The Commission has invited responses to the Action Plan.[61] Whether those representing "non-Commission" positions will bother to respond, remains to be seen. Additionally, the Commission intends to secure the exchange of information between trading parties on contractual practice by establishing an open forum website.[62] The Commission intends to fund research meeting the objectives laid down in the Action Plan within the framework of the Sixth Framework Programme in Research and Technological Development.[63] This may be seen as an attempt to establish a body fulfilling the role of a European Law Institute, though again this is probably not the "correct" language. The only element of certainty about this is that the hitherto forgotten private lawyers are to reap the fruits of engaging in European research and that the race is on for a "father/mother" for the nascent European civil code.


The evaluation of the re-named options does not disclose any significant narrowing of the options presented in 2001. Of those, only Option I (to do nothing) is rejected.

The Commission undermines its "commitment" to a sector specific approach. The need identified for a general overhaul of fundamental concepts, the breadth of specific sectors requiring horizontal measures and the inclusion of neighbouring fields of law erode the foundations of this commitment. Similarly, the resurrection of Option IV reaffirms the need for a horizontal approach. The Action Plan sanitises the language of the Communication; suppressing awkward references to a Civil Code. Moreover, the discrepancy between the Commission's positions and the implications of its analysis reinforces the impression that any results will be the child of compromise. This underscores the perception that the Commission relies on its institutional experience: presenting its positions as if they were the products of consultation in the hope that they will develop a momentum of their own. The danger of this is that the Acquis will be damaged rather than improved.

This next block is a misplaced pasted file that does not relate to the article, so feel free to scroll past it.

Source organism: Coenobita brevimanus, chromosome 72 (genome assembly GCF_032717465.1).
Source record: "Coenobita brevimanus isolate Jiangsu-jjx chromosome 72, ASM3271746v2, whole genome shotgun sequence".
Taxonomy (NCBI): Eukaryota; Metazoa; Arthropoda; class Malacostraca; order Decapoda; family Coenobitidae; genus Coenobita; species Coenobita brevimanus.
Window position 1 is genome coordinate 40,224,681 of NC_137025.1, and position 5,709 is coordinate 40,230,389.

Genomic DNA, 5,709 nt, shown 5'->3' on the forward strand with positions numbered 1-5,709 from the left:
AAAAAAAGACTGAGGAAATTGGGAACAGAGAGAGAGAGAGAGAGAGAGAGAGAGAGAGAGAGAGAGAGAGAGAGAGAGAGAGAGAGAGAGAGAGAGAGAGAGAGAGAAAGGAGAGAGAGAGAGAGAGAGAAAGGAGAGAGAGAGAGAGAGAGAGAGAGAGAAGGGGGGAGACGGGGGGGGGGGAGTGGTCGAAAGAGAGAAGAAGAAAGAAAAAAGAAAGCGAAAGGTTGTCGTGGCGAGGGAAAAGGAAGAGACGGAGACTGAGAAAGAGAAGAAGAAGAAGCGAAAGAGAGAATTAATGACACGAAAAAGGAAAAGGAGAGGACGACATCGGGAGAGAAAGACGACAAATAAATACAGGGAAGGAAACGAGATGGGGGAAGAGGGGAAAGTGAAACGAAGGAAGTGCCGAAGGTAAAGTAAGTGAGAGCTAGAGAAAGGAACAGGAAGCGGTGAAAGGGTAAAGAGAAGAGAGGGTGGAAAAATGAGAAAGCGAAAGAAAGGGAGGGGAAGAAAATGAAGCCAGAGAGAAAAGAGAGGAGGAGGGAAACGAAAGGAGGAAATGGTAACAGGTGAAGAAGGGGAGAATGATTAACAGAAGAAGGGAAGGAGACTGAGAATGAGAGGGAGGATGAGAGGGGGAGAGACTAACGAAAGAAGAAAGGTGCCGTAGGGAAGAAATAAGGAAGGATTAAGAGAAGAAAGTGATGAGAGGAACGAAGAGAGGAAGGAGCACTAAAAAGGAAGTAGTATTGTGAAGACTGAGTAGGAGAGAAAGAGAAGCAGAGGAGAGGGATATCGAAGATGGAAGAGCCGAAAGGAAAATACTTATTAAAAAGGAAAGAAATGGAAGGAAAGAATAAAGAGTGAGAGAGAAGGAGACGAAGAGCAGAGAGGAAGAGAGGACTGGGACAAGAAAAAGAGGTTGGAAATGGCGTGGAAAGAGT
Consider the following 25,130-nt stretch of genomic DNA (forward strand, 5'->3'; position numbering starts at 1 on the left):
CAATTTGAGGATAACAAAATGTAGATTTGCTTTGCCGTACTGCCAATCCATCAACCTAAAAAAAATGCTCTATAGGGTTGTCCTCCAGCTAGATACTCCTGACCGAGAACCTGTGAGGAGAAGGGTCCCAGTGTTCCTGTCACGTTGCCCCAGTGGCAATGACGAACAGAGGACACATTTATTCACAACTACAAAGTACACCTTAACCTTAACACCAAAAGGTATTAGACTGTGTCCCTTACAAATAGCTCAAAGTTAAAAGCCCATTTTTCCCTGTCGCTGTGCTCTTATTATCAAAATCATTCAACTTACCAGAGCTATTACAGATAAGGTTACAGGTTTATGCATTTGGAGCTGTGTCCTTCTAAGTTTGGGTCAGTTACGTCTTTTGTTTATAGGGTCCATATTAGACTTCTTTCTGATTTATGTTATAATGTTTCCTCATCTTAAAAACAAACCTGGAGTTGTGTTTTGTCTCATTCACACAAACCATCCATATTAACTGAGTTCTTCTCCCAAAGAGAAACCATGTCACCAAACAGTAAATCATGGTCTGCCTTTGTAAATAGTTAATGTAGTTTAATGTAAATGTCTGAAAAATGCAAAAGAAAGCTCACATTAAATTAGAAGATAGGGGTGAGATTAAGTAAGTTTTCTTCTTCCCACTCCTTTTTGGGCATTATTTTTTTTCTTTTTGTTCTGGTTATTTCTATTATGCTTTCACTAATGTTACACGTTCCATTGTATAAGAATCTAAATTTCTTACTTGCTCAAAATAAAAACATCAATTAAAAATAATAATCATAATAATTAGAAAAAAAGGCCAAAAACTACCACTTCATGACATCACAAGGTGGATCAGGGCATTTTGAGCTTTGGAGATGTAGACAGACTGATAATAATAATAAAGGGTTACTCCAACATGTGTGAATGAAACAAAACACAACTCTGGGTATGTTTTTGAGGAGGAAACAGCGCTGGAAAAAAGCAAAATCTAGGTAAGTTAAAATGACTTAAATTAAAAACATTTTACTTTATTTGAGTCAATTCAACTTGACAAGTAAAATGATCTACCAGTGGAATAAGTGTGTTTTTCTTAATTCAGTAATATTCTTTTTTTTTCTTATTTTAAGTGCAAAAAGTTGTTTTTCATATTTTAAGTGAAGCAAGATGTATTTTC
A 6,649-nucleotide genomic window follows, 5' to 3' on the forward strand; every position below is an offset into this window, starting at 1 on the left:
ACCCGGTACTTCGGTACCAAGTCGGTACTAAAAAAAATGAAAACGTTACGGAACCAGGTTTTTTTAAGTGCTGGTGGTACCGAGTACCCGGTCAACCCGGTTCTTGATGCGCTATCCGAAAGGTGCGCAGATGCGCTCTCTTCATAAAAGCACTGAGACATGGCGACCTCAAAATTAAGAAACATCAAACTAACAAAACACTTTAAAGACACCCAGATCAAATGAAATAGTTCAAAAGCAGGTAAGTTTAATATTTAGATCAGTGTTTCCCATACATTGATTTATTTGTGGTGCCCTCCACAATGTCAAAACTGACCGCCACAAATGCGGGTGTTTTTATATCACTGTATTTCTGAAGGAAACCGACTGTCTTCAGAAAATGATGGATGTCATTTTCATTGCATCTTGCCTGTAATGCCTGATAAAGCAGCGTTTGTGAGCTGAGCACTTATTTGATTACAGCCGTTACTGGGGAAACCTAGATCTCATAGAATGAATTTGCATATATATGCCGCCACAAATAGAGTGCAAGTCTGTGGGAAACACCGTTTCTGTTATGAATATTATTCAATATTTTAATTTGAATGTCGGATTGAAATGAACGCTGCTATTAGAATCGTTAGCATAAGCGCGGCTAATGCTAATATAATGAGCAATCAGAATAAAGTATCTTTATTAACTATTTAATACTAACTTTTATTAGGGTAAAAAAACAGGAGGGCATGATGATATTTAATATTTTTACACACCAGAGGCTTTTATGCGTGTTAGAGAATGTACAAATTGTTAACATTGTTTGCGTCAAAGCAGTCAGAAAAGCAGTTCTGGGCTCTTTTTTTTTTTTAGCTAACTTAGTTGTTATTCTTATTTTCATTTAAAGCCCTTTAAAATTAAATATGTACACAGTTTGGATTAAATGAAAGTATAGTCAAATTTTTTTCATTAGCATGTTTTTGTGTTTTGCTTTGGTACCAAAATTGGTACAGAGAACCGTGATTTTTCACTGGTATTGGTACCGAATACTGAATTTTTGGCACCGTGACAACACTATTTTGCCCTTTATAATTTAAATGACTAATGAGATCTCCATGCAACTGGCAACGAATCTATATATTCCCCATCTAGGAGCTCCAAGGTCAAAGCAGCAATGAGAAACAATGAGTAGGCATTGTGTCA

It is unfortunate that the Commission only took selective account of the responses to the Communication, reinforcing the impression that it is not concerned with substantive debate. The Commission also has an atypical understanding of a number of fundamental terms: treating the "open consultative process" as a non-reflective means to approve its own pre-existing proposals. One is tempted to ask why the Commission did not first produce a frame of reference by which we could understand the Action Plan. Amongst this (intended?) confusion, the real difficulties in coordinating legal sources in the multi-level [page 549] system have been obscured. The priority should lie less with the construction of a frame of reference or optional instruments and more in the establishment of clear rules to bring transparency to the interplay of divergent legal orders.

Yet the final contents of both the frame of reference and the optional instrument(s) will be decided neither by the trading parties nor the interested academics, but in the horse-trading that is EC law-making. Given this combination of result-orientation and sausage-making, parties interested in shaping the process should be aware of the risks: their capacity to influence the Commission is limited. Those not within reach of EC funding will be in a poor position to provide any critical input.